The poet Rupi Kaur wrote in her 2017 collection The Sun and Her Flowers:
otherwise the butterfly
surrounded by a group of moths
unable to see itself
will keep trying to become the moth
This notion, this state of living, it's one that LGBTQ kids know well. We grow up knowing we are different, watching a media landscape that only tends to reinforce those feelings of alienation by depriving us images and characters and stories that might let us know there's a path forward, that we're not alone in the world.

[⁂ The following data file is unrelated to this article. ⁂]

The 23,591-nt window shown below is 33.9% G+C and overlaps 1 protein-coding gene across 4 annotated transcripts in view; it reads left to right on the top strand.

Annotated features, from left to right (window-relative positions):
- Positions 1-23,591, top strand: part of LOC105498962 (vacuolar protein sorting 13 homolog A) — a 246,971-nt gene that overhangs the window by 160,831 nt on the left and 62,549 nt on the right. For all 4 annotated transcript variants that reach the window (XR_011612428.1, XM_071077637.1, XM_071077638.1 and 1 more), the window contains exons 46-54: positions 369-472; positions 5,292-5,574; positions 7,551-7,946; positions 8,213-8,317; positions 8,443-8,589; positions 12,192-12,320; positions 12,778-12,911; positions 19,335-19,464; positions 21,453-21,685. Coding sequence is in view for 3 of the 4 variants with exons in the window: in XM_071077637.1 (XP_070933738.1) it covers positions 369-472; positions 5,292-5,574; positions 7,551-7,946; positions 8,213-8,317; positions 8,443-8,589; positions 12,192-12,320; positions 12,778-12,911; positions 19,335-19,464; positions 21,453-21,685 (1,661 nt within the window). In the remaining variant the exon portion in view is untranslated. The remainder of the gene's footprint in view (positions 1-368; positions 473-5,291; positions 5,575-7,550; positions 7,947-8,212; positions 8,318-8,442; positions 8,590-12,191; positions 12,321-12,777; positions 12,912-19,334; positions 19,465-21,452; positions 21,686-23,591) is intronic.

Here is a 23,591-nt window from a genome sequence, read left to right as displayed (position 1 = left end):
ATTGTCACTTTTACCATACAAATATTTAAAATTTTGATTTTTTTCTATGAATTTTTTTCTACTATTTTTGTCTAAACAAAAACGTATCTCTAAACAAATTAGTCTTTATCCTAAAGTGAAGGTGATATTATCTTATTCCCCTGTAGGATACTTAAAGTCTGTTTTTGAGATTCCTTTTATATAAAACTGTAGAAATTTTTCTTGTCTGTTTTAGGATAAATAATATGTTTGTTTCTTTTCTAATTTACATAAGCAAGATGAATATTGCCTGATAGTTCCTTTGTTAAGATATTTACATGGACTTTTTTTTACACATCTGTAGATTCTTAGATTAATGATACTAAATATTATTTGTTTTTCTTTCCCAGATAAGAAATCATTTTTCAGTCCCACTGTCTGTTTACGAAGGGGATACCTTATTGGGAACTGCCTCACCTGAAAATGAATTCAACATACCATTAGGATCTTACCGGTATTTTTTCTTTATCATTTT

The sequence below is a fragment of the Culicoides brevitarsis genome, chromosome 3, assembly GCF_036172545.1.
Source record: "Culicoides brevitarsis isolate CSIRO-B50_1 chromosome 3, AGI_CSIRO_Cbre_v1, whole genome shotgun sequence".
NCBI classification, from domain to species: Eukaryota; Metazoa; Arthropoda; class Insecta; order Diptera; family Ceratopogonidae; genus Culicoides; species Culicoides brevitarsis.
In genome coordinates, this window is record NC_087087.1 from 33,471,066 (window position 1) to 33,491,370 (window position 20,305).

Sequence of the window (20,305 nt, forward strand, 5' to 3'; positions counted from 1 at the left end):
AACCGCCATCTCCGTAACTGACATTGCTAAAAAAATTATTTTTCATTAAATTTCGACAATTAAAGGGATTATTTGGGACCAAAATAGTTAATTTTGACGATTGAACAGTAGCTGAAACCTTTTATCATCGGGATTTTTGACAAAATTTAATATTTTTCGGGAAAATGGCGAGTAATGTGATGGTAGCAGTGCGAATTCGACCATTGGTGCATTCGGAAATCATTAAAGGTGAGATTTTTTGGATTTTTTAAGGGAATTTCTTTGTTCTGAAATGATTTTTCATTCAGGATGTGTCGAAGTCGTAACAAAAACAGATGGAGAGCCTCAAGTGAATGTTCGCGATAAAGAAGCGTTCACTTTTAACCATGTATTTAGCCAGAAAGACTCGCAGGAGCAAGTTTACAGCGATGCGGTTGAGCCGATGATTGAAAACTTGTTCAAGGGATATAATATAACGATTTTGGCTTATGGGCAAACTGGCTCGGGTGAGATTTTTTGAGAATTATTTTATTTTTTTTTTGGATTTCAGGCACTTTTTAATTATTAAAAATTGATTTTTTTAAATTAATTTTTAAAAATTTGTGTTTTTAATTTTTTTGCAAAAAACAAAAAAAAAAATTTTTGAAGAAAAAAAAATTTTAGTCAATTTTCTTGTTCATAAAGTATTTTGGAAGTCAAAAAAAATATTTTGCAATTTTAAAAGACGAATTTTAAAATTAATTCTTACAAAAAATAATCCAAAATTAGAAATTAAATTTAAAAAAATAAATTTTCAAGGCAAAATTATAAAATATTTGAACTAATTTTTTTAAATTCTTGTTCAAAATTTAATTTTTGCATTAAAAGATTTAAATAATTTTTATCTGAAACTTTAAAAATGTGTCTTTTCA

The moths just kept showing us moths because it never occurred to them that there might even be any butterflies out there, starving. And so, we shrunk back, hoping everyone would just think we're moths, too. Easier that way.
But the thing about butterflies and moths alike is that they both need nectar to survive.
It's a fact that's not lost on the people behind The Thing About Harry, the latest bit of nectar intended to offer the starving butterflies of the world a bit of satiation, comfort, community.